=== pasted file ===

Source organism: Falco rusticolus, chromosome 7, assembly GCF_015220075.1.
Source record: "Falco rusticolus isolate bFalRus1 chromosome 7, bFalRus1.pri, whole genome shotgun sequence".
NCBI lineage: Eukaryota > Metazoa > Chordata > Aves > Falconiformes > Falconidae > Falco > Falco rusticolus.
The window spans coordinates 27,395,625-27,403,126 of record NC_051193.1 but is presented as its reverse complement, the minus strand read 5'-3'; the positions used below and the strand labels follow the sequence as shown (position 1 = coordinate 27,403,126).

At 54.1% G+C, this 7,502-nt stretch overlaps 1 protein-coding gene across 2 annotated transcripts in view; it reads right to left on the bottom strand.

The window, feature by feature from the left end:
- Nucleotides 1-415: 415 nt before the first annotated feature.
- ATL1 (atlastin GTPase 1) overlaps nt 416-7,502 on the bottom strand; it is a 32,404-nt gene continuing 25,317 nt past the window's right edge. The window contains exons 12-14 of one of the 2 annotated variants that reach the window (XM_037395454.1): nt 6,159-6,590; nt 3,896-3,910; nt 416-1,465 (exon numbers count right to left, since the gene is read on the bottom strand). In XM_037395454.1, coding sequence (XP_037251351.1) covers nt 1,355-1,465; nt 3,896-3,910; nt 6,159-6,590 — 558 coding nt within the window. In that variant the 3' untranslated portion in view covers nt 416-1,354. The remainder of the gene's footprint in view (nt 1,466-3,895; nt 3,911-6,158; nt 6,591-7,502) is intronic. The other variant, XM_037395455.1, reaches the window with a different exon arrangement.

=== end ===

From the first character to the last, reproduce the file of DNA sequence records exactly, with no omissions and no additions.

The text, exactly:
Source organism: Falco rusticolus, chromosome 7, assembly GCF_015220075.1.
Source record: "Falco rusticolus isolate bFalRus1 chromosome 7, bFalRus1.pri, whole genome shotgun sequence".
NCBI lineage: Eukaryota > Metazoa > Chordata > Aves > Falconiformes > Falconidae > Falco > Falco rusticolus.
The window spans coordinates 27,395,625-27,403,126 of record NC_051193.1 but is presented as its reverse complement, the minus strand read 5'-3'; the positions used below and the strand labels follow the sequence as shown (position 1 = coordinate 27,403,126).

At 54.1% G+C, this 7,502-nt stretch overlaps 1 protein-coding gene across 2 annotated transcripts in view; it reads right to left on the bottom strand.

The window, feature by feature from the left end:
- Nucleotides 1-415: 415 nt before the first annotated feature.
- ATL1 (atlastin GTPase 1) overlaps nt 416-7,502 on the bottom strand; it is a 32,404-nt gene continuing 25,317 nt past the window's right edge. The window contains exons 12-14 of one of the 2 annotated variants that reach the window (XM_037395454.1): nt 6,159-6,590; nt 3,896-3,910; nt 416-1,465 (exon numbers count right to left, since the gene is read on the bottom strand). In XM_037395454.1, coding sequence (XP_037251351.1) covers nt 1,355-1,465; nt 3,896-3,910; nt 6,159-6,590 — 558 coding nt within the window. In that variant the 3' untranslated portion in view covers nt 416-1,354. The remainder of the gene's footprint in view (nt 1,466-3,895; nt 3,911-6,158; nt 6,591-7,502) is intronic. The other variant, XM_037395455.1, reaches the window with a different exon arrangement.